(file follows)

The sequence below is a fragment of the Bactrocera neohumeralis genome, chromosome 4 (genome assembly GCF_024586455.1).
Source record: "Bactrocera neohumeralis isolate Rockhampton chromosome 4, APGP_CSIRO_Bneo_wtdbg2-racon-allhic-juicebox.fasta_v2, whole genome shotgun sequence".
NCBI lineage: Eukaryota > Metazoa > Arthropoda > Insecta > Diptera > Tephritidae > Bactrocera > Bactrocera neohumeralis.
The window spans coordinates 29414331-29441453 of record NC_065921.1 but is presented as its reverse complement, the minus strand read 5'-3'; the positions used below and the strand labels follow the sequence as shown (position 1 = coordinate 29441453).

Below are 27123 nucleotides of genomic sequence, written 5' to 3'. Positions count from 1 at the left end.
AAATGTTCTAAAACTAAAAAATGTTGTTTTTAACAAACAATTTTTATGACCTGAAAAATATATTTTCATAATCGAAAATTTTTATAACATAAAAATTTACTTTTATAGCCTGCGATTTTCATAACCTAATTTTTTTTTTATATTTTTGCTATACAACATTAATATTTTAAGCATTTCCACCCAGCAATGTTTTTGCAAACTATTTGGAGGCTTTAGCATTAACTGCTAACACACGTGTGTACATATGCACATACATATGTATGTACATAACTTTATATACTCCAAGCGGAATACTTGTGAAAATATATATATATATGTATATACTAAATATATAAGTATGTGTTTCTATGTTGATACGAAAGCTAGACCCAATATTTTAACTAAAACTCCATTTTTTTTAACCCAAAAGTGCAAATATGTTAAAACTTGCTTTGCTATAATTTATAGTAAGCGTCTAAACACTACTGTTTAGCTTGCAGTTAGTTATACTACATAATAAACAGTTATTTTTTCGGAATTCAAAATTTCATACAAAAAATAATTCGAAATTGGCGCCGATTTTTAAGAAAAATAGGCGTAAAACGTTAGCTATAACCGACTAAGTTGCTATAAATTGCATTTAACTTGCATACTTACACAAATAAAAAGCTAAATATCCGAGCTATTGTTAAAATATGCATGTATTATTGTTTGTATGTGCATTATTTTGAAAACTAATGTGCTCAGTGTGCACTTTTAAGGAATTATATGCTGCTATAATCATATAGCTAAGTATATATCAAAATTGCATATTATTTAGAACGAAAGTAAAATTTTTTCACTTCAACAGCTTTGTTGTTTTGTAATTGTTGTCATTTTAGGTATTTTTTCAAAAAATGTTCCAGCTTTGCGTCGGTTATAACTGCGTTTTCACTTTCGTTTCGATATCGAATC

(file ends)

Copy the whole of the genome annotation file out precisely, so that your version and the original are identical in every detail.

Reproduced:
The sequence below is a fragment of the Bactrocera neohumeralis genome, chromosome 4 (genome assembly GCF_024586455.1).
Source record: "Bactrocera neohumeralis isolate Rockhampton chromosome 4, APGP_CSIRO_Bneo_wtdbg2-racon-allhic-juicebox.fasta_v2, whole genome shotgun sequence".
NCBI lineage: Eukaryota > Metazoa > Arthropoda > Insecta > Diptera > Tephritidae > Bactrocera > Bactrocera neohumeralis.
The window spans coordinates 29414331-29441453 of record NC_065921.1 but is presented as its reverse complement, the minus strand read 5'-3'; the positions used below and the strand labels follow the sequence as shown (position 1 = coordinate 29441453).

Below are 27123 nucleotides of genomic sequence, written 5' to 3'. Positions count from 1 at the left end.
AAATGTTCTAAAACTAAAAAATGTTGTTTTTAACAAACAATTTTTATGACCTGAAAAATATATTTTCATAATCGAAAATTTTTATAACATAAAAATTTACTTTTATAGCCTGCGATTTTCATAACCTAATTTTTTTTTTATATTTTTGCTATACAACATTAATATTTTAAGCATTTCCACCCAGCAATGTTTTTGCAAACTATTTGGAGGCTTTAGCATTAACTGCTAACACACGTGTGTACATATGCACATACATATGTATGTACATAACTTTATATACTCCAAGCGGAATACTTGTGAAAATATATATATATATGTATATACTAAATATATAAGTATGTGTTTCTATGTTGATACGAAAGCTAGACCCAATATTTTAACTAAAACTCCATTTTTTTTAACCCAAAAGTGCAAATATGTTAAAACTTGCTTTGCTATAATTTATAGTAAGCGTCTAAACACTACTGTTTAGCTTGCAGTTAGTTATACTACATAATAAACAGTTATTTTTTCGGAATTCAAAATTTCATACAAAAAATAATTCGAAATTGGCGCCGATTTTTAAGAAAAATAGGCGTAAAACGTTAGCTATAACCGACTAAGTTGCTATAAATTGCATTTAACTTGCATACTTACACAAATAAAAAGCTAAATATCCGAGCTATTGTTAAAATATGCATGTATTATTGTTTGTATGTGCATTATTTTGAAAACTAATGTGCTCAGTGTGCACTTTTAAGGAATTATATGCTGCTATAATCATATAGCTAAGTATATATCAAAATTGCATATTATTTAGAACGAAAGTAAAATTTTTTCACTTCAACAGCTTTGTTGTTTTGTAATTGTTGTCATTTTAGGTATTTTTTCAAAAAATGTTCCAGCTTTGCGTCGGTTATAACTGCGTTTTCACTTTCGTTTCGATATCGAATC